What I'm Thinking

Three Takeaways from #ISTE2018

100 Word Stories

Highlighted in a poster session Sunday evening, a retired teacher decided to stay involved in education by posting a weekly writing prompt online. This free prompt might be a phrase, a sentence, or even an image. Students then write a story based on that prompt in only 100 words. This teacher organizes and posts students’ shared stories via Kidblog and Edublogs in one space for anyone to comment on their writing.

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Clips App

This native app for iOS was initially just a way to add closed captioning to video. During a session about Swift Playground (an Apple coding application), the presenters – all secondary teachers – shared that they have their students post their coding projects into Clips. The features available as of its most recent update are impressive and allow for creative performance tasks. You can record audio over images and videos, annotate images from your Photos library, lay a soundtrack over your multimedia, and add stickers to the content you record. Think iMovie only easier.

Clips app for iOS

Andy Weir Keynote

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Andy Weir at his book signing after the keynote

The author of The Martian and Artemis was interviewed by a local literacy education professor during the Tuesday morning keynote. Weir was authentic and humorous as he recounted his journey from a college drop out to software engineer to best-selling science fiction writer. As a young kid, Weir wrote Beverly Cleary fan fiction (yes, you read that right). In high school, he worked for a local science lab cleaning out test tubes. One of the administrators there asked him to learn how to program a computer to keep track of their data. All he was provided was a manual. Weir’s appreciation for problem-solving found a home in software engineering at that point.

Although he decided to pursue this vocation over studies and a career as an author, he never lost his interest in writing. He wrote multiple serials online on a personal website while debugging code for AOL. It was during this time that he wrote The Martian. A chapter went up every six to eight weeks. Once the story was complete, readers asked him to put together all of the chapters into an actual eBook people could download and read on their tablets. This led to posting The Martian on Amazon for 99¢ (they wouldn’t let you give anything away for free). His book rose the best seller list, and the rest is history…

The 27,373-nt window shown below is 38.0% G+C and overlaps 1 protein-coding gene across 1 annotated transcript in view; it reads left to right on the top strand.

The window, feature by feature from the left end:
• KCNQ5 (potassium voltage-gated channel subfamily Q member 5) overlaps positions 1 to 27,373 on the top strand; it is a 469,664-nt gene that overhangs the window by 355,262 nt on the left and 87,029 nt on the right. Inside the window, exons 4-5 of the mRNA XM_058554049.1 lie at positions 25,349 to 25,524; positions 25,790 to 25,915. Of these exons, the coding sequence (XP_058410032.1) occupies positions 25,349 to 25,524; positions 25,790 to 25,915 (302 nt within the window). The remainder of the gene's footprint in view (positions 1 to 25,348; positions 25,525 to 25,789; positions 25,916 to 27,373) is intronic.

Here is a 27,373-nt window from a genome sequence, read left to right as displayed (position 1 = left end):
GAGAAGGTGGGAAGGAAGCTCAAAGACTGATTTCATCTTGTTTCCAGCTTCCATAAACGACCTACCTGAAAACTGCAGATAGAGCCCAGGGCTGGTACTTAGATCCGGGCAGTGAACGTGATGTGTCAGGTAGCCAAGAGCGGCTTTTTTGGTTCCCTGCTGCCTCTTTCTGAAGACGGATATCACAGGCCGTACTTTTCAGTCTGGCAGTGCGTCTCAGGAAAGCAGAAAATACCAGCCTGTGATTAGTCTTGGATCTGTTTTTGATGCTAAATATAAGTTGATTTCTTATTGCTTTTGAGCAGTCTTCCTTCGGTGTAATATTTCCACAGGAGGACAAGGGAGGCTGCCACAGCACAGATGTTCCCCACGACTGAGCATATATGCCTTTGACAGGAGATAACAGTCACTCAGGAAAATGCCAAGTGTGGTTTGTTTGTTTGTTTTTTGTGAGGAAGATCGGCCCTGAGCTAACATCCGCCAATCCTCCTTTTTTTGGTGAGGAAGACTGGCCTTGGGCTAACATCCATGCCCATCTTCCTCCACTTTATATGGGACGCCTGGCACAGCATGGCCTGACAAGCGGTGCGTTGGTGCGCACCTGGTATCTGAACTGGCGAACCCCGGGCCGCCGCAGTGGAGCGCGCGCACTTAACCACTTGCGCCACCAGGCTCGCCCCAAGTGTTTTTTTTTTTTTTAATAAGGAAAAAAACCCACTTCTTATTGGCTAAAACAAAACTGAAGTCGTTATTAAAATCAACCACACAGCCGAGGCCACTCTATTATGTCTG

Reflection: Expect the Unexpected

The digital boat show that is ISTE (to quote an anonymous colleague) was quite an experience. I am glad I went to the edtech convention despite my previous reservations. Still, the mere size of the event was often overwhelming. I felt obligated to get in line a half hour early for a session I had already registered for out of concern that I would not be able to get into due to popular demand. And I am not going to even address the expo itself, a place one could easily spend a day meeting technology providers and companies.

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As I thought about the three takeaways from ISTE, one common thread I discovered was that what I learned was not what I had expected going in. Before I explain, let me provide an analogy.

My wife and I recently stayed at a spa for our 15th anniversary. (It is actually our 16th anniversary, but who’s counting.) One reason we like this location is their firm rule on no electronics on the grounds. No smartphones, tablets, laptops, even e-readers. The first time we stayed there, I fretted about not having access to Twitter, email, or my digital newspaper subscriptions. After our stay, I appreciated the opportunity to be offline. This time, I looked forward to our technology sabbatical.

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During our stay, I was waiting downstairs in the lobby to ask a basic question from the staff. One of the spa employees came up to me and asked, “Are you here for the guided hike?” At first, I said “no”. My next thought was that my wife and I would love a guided hike around the grounds. I told the staff member to hold tight while I went upstairs to grab my wife (it would have been nice to have a smartphone at that point). Anyway, an uneventful visit to the lobby led to a fun and educational hike with other guests as we learned about the local flora and fauna.

So what does this have to do with ISTE, the conference for technology in education? The fact is, I had come with specific expectations. This was a big, national conference. Lines trailed along the hallways, waiting for sessions that wouldn’t open up for twenty minutes. Every workshop seemed to promise new ideas and possibilities. The time, expenses, and stress of attending ISTE would, in my mind, be worth the effort.

By keeping an open mind about the limits of any learning experience, I was able to capture the diamonds in the rough.  From the expo to the keynotes and sessions, there was much to capture our attention. Yet the seeds of possibility presented themselves when I looked for any idea that might spark innovation in my school vs. a specific tool or task. When I discovered the 100-word stories concept, I was simply browsing poster sessions. When I learned about the improvements to Clips, it was only a side note for the focus of the session. When I listened to Andy Weir’s keynote, I was pleasantly surprised to hear about his writing process instead of all the technical details of his research.